Jeff Atwood, in Trouble In the House of Google:
People whose opinions I respect have all been echoing the same sentiment — Google, the once essential tool, is somehow losing its edge. The spammers, scrapers, and SEO’ed-to-the-hilt content farms are winning.
(via Anil Dash’s nice roundup on the issue)
I’ve been frustrated as well by Google’s apparent defeat by spam. It’s not a sudden issue — it’s been gradually worsening for a few years.
When I ask Google for something, it’s usually from these types of queries:
- Address bar: Where is this specific page that I know exists but I don’t know its URL? Examples:
- usps hold mail form
- google closure compiler
- Reference: What is the answer to this specific, unambiguous question? Examples:
- 2010 ira contribution limit
- hotmail iPhone setup
- Guide: Where is some good information on a specific topic? Examples:
- electrical outlet wiring
- glass kettle safe on gas stove
- Product research: What are some opinions, recommendations, reviews, or even general information for a certain kind of product or need, even a specific one?
- large sensor compact camera
- garage door opener review
- westchester duct cleaning
Over the years, the impact of spam — mostly affiliate marketing and auto-generated splogs — has decimated the usefulness of the “product research” category. It’s impossible to do any meaningful product research with Google.
But recently, spam has taken over the “guide” query results, and even many “reference” queries. It wouldn’t surprise me if spam even started defeating the “address bar” queries — Google’s ranking algorithms recently have had a lot of trouble detecting the canonical source of duplicated content.
In other words, it’s now nearly impossible to find good results for many commonly asked types of queries.
Part of what exacerbates this is the apparent explosion recently of cheap-“content” sites that try to answer every search query ever asked. Like affiliate-marketing spam, much of it seems to be generated by humans (technically — I wouldn’t classify them as such), but it’s functionally useless: sites like About.com, eHow, and countless clones with .info domain names that promise to address every niche question and informational topic, but whose content lacks all quality and substance.
Google was designed to play the role of a passive observer of the internet: web content was created for people, not specific Google queries, and Google would look around, take inventory of what was available, and give it to people who asked. Google’s general, big-picture algorithms probably haven’t changed much since the days when this was relatively accurate.
But that’s no longer what web content looks like. Now, massive amounts of technically-not-spam sites are generated by penny-hungry affiliate marketers and sleazy web “content” startups to target long-tail Google queries en masse, scraping content from others or paying low-wage workers to churn out formulaic, minimally nutritious pages to answer them.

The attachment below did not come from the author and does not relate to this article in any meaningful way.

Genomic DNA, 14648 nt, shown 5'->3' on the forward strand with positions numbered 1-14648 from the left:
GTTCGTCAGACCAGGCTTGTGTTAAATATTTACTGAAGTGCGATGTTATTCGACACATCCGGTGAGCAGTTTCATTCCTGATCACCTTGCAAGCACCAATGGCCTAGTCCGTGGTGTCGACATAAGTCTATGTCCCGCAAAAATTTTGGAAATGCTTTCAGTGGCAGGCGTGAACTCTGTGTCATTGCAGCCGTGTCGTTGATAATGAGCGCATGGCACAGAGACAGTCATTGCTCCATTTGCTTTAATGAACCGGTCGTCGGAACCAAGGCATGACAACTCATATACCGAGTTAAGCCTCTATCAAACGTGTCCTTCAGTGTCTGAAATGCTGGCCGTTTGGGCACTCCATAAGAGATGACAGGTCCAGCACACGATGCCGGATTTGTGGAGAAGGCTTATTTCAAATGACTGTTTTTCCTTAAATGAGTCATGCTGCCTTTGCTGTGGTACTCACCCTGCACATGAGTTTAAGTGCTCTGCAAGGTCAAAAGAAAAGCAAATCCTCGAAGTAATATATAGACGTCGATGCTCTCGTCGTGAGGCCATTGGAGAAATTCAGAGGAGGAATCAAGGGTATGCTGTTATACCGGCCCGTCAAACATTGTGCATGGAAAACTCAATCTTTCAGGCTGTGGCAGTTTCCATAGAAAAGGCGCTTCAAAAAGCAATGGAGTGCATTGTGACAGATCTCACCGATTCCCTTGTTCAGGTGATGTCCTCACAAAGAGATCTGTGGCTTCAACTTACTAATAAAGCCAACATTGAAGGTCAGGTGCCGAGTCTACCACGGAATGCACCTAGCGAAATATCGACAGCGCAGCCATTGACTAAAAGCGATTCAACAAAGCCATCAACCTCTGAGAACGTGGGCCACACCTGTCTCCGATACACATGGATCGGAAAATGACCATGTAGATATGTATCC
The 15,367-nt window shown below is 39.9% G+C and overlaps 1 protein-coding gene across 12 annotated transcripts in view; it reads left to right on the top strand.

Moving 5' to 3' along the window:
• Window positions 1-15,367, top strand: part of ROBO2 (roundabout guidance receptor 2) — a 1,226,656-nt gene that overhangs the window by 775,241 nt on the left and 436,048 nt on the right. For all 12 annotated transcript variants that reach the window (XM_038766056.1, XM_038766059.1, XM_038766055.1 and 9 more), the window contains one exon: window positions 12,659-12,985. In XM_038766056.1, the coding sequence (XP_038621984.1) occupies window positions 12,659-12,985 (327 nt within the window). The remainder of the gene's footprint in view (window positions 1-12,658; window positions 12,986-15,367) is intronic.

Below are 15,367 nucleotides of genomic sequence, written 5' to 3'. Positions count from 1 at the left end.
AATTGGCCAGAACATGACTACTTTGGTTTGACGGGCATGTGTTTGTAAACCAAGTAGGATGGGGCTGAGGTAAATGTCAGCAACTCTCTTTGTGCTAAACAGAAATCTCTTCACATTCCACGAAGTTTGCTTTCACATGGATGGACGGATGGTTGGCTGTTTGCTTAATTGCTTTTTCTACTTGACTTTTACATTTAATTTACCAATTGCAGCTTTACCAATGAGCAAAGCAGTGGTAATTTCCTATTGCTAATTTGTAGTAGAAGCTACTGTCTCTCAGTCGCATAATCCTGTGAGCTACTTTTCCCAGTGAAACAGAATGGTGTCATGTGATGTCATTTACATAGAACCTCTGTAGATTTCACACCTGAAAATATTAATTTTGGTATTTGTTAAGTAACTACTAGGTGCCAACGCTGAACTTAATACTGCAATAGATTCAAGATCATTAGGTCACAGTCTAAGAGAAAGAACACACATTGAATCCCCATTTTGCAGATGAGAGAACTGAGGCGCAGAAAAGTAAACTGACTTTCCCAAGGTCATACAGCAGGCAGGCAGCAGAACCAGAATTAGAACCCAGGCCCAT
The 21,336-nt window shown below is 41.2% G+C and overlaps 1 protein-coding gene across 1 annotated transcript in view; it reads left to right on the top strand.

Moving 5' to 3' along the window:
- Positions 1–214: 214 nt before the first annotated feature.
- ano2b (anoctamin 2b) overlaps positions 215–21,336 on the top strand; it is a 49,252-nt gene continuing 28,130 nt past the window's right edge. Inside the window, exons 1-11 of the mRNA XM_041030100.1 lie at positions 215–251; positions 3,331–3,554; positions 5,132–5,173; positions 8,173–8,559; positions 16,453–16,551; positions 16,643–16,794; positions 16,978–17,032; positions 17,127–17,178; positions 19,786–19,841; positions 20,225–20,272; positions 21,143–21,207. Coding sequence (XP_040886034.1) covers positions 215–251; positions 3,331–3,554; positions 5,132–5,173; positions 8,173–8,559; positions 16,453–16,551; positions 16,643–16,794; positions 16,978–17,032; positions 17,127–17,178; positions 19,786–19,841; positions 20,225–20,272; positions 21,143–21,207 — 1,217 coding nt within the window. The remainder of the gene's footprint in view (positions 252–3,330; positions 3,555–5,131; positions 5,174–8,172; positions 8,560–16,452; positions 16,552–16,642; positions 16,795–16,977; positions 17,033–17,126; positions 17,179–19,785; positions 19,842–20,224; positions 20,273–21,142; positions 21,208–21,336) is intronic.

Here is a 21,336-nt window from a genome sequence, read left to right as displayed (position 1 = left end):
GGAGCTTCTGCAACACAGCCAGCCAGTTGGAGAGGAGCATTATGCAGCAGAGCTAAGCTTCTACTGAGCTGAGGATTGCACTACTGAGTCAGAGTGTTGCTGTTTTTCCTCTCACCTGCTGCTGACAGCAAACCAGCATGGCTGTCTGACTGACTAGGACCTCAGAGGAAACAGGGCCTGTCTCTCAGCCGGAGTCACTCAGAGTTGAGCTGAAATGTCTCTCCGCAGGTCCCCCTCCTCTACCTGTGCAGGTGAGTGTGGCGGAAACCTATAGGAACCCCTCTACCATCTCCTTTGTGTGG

Searching Google is now like asking a question in a crowded flea market of hungry, desperate, sleazy salesmen who all claim to have the answer to every question you ask.
“Hey, anyone know how to wire an outlet?”
“Did you say ‘how to wire an outlet’?”
“I can help you with how to wire an outlet!”
“Here is info on how to wire an outlet!”
“Bargain prices on how to wire an outlet!”
“Guide to wiring outlets in New York, right here!”
And none of them actually know a damn thing about what you’re asking, of course — they’re just offering meaningless, valueless words that seem to form sentences until you actually try to make use of them.
They call this “content”. But it’s not, really — it’s filler. And by a more common-sense definition, it’s spam. But Google either doesn’t think so, or is so overwhelmed by its volume that it has seemingly stopped trying to keep it under control. (I’m betting on the former.)
One solution may be for Google to radically change their algorithms and policies for web search to de-emphasize phrase-matching and more strongly prioritize inbound links and credibility. And, in what’s probably a huge departure for them, have human employees use their opinions of site quality to manually adjust the relevance of domains.
But I doubt we’ll see real progress. Instead, I expect Google’s unwillingness to address this issue to create a critical-mass demand — and hopefully, then, a supply — of good content, reference information, and product recommendations.
Much of this will be (or currently is) solved the old-fashioned way: personal recommendations and trusted authorities. But these can’t cover the breadth of available information that web searchers need. I don’t know what will, or when, but it’s desperately needed.